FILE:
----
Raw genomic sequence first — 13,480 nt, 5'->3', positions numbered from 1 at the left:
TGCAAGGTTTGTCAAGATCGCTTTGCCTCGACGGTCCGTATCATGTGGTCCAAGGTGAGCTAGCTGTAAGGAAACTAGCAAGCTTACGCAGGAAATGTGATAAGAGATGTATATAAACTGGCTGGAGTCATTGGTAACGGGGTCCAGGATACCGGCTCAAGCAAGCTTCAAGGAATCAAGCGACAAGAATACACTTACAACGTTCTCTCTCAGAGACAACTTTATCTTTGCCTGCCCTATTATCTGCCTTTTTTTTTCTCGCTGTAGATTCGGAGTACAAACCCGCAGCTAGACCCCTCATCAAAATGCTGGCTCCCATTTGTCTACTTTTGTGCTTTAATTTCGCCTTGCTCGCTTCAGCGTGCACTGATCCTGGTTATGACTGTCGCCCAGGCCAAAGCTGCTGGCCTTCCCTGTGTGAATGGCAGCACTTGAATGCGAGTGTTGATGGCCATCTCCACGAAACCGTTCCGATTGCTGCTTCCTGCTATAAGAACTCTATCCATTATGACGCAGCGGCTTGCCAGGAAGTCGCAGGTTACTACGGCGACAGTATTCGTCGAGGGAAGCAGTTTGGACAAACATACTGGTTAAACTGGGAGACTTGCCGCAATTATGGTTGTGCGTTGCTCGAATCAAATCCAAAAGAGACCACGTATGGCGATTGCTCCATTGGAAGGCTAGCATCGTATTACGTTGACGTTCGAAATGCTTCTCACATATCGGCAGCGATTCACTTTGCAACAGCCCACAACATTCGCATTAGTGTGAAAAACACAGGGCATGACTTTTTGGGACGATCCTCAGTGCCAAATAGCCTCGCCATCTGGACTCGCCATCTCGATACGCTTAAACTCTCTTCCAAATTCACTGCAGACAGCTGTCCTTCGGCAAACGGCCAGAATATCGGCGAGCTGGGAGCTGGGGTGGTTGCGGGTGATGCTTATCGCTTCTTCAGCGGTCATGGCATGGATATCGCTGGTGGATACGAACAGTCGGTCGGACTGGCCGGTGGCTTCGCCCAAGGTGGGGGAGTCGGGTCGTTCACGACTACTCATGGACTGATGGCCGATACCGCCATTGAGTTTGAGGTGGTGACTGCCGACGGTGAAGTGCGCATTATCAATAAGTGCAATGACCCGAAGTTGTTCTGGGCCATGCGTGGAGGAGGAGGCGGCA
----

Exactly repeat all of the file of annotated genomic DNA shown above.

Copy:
Raw genomic sequence first — 13,480 nt, 5'->3', positions numbered from 1 at the left:
TGCAAGGTTTGTCAAGATCGCTTTGCCTCGACGGTCCGTATCATGTGGTCCAAGGTGAGCTAGCTGTAAGGAAACTAGCAAGCTTACGCAGGAAATGTGATAAGAGATGTATATAAACTGGCTGGAGTCATTGGTAACGGGGTCCAGGATACCGGCTCAAGCAAGCTTCAAGGAATCAAGCGACAAGAATACACTTACAACGTTCTCTCTCAGAGACAACTTTATCTTTGCCTGCCCTATTATCTGCCTTTTTTTTTCTCGCTGTAGATTCGGAGTACAAACCCGCAGCTAGACCCCTCATCAAAATGCTGGCTCCCATTTGTCTACTTTTGTGCTTTAATTTCGCCTTGCTCGCTTCAGCGTGCACTGATCCTGGTTATGACTGTCGCCCAGGCCAAAGCTGCTGGCCTTCCCTGTGTGAATGGCAGCACTTGAATGCGAGTGTTGATGGCCATCTCCACGAAACCGTTCCGATTGCTGCTTCCTGCTATAAGAACTCTATCCATTATGACGCAGCGGCTTGCCAGGAAGTCGCAGGTTACTACGGCGACAGTATTCGTCGAGGGAAGCAGTTTGGACAAACATACTGGTTAAACTGGGAGACTTGCCGCAATTATGGTTGTGCGTTGCTCGAATCAAATCCAAAAGAGACCACGTATGGCGATTGCTCCATTGGAAGGCTAGCATCGTATTACGTTGACGTTCGAAATGCTTCTCACATATCGGCAGCGATTCACTTTGCAACAGCCCACAACATTCGCATTAGTGTGAAAAACACAGGGCATGACTTTTTGGGACGATCCTCAGTGCCAAATAGCCTCGCCATCTGGACTCGCCATCTCGATACGCTTAAACTCTCTTCCAAATTCACTGCAGACAGCTGTCCTTCGGCAAACGGCCAGAATATCGGCGAGCTGGGAGCTGGGGTGGTTGCGGGTGATGCTTATCGCTTCTTCAGCGGTCATGGCATGGATATCGCTGGTGGATACGAACAGTCGGTCGGACTGGCCGGTGGCTTCGCCCAAGGTGGGGGAGTCGGGTCGTTCACGACTACTCATGGACTGATGGCCGATACCGCCATTGAGTTTGAGGTGGTGACTGCCGACGGTGAAGTGCGCATTATCAATAAGTGCAATGACCCGAAGTTGTTCTGGGCCATGCGTGGAGGAGGAGGCGGCA